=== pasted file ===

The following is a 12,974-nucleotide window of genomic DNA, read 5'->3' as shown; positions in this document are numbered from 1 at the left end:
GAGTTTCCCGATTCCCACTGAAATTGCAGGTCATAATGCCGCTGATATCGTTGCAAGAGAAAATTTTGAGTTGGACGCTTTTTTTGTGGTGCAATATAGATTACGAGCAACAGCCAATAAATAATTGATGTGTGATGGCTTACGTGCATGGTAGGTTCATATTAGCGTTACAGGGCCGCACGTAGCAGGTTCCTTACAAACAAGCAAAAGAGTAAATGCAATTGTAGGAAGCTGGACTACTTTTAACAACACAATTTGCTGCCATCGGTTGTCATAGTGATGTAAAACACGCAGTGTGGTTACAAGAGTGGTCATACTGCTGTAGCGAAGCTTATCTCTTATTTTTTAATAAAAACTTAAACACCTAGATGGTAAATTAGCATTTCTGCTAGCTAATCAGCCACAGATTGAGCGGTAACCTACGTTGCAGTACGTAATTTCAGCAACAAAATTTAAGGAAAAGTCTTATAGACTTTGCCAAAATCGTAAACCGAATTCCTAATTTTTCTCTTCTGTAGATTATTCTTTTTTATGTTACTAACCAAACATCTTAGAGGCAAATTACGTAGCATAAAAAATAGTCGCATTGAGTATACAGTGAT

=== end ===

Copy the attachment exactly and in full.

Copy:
The following is a 12,974-nucleotide window of genomic DNA, read 5'->3' as shown; positions in this document are numbered from 1 at the left end:
GAGTTTCCCGATTCCCACTGAAATTGCAGGTCATAATGCCGCTGATATCGTTGCAAGAGAAAATTTTGAGTTGGACGCTTTTTTTGTGGTGCAATATAGATTACGAGCAACAGCCAATAAATAATTGATGTGTGATGGCTTACGTGCATGGTAGGTTCATATTAGCGTTACAGGGCCGCACGTAGCAGGTTCCTTACAAACAAGCAAAAGAGTAAATGCAATTGTAGGAAGCTGGACTACTTTTAACAACACAATTTGCTGCCATCGGTTGTCATAGTGATGTAAAACACGCAGTGTGGTTACAAGAGTGGTCATACTGCTGTAGCGAAGCTTATCTCTTATTTTTTAATAAAAACTTAAACACCTAGATGGTAAATTAGCATTTCTGCTAGCTAATCAGCCACAGATTGAGCGGTAACCTACGTTGCAGTACGTAATTTCAGCAACAAAATTTAAGGAAAAGTCTTATAGACTTTGCCAAAATCGTAAACCGAATTCCTAATTTTTCTCTTCTGTAGATTATTCTTTTTTATGTTACTAACCAAACATCTTAGAGGCAAATTACGTAGCATAAAAAATAGTCGCATTGAGTATACAGTGAT